Coquitlam nail salon must pay former employee for nearly 100 hours of work after failed appeal

A Coquitlam nail salon will have to pay its former employee after its appeal to B.C.’s Employment Standards Tribunal was dismissed on Oct. 20.

The appeal was submitted by Thuy Hoang, the former sole director of Coquitlam Nails Inc., after a provincial investigator determined the business had failed to pay wages, overtime and vacation pay.

Additional fines totalling $1,500 were issued to the business for failing to pay wages on a semi-monthly basis, pay all outstanding wages within 48 hours of firing an employee, and maintain a daily record of employee hours.

Hoang argued the investigation did not have a fair process, regarding the opportunity to respond and be heard by an impartial decision maker.

The tribunal, however, could find no basis for unfairness claims.

“The role of the tribunal is not to re-weigh the evidence and decide the merits of an original complaint,” the ruling stated.

The employee, Pegah Pazouki Ghouheh, filed a complaint to the Employment Standards Branch in June, 2022, after she was not paid for a month’s worth of work from the previous December.

At the time, Ghouheh was training to become a nail technician, and alleged she was fired after she refused to pay a security deposit to keep her job.

Hoang told the investigator she did not pay Ghouheh because she was not considered an employee or in training, but was simply observing until she started working as a technician in January.

According to Hoang, Ghouheh was fired at the end of January after it was discovered she was using her husband’s social insurance number to work as a student.

The investigator spoke with Hoang, a business receptionist and Ghouheh, the latter of whom provided text messages and payroll information sent by the employer.

It was determined that Ghouheh was working for the business, and entitled to 99.5 hours worth of wages, overtime and vacation pay.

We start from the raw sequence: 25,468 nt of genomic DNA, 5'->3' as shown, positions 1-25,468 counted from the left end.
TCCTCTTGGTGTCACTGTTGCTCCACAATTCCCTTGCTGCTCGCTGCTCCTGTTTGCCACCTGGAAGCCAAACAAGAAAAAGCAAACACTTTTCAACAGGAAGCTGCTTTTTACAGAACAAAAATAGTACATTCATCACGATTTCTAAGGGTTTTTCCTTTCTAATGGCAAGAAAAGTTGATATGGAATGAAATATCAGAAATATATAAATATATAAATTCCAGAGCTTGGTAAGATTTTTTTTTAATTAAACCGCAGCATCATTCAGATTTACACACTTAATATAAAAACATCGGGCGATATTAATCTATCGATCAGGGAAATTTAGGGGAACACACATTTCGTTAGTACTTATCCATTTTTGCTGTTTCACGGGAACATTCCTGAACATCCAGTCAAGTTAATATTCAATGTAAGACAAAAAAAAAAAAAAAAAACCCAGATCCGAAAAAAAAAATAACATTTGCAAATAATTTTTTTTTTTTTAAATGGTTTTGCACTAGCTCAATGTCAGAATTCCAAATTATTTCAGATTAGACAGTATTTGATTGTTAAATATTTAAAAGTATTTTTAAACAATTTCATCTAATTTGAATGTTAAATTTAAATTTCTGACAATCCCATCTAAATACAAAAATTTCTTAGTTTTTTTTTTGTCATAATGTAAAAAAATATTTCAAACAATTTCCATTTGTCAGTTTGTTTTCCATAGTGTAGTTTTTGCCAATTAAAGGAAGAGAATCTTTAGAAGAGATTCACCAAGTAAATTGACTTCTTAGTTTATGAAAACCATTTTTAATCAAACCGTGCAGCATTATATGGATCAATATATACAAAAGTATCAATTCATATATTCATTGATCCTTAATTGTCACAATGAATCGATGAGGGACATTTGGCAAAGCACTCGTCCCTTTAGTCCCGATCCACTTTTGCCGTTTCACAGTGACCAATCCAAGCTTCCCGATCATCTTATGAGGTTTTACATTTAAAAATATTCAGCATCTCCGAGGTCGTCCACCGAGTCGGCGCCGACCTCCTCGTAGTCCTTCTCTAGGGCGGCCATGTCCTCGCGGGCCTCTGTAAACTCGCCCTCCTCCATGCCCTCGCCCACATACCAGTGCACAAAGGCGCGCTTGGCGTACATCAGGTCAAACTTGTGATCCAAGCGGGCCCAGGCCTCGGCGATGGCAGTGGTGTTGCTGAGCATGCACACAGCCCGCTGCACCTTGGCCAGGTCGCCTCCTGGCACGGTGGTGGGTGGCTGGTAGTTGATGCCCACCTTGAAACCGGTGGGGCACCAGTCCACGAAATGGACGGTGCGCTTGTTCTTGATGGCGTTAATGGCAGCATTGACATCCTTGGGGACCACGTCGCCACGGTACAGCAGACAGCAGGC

Not enough information was gathered to determine if any gratuities were owed.

In her appeal, Hoang took some accountability for not paying the wages, and included email confirmation of payroll information which were already held by investigators.

However, she argued she is unable to afford the “unreasonable” fines and requested they be waived, stating she is no longer the director of the business and is now a stay-at-home mom.

In addition, Hoang submitted that her employees had agreed to monthly payments, and she had not paid outstanding wages within 48 hours of termination due to the business’ accounting practices.

She said she did not keep track of Ghouheh’s hours because she was under a training agreement for no pay.

The tribunal, however, found that Hoang’s appeal did not raise any obvious issues of bias with the process, and noted they were provided an opportunity to provide information to the investigator.

They added Hoang was provided detailed explanations as to why the penalties were being levied.

“The appellant asks that the penalties imposed be waived, essentially on a compassionate basis because she is no longer a director of the employer and is now unemployed,” the tribunal stated.

The ruling, however, noted the fines were never levied on Hoang personally, and there is no basis to waive the fines.

Patrick Penner, Local Journalism Initiative Reporter, Tri-Cities Dispatch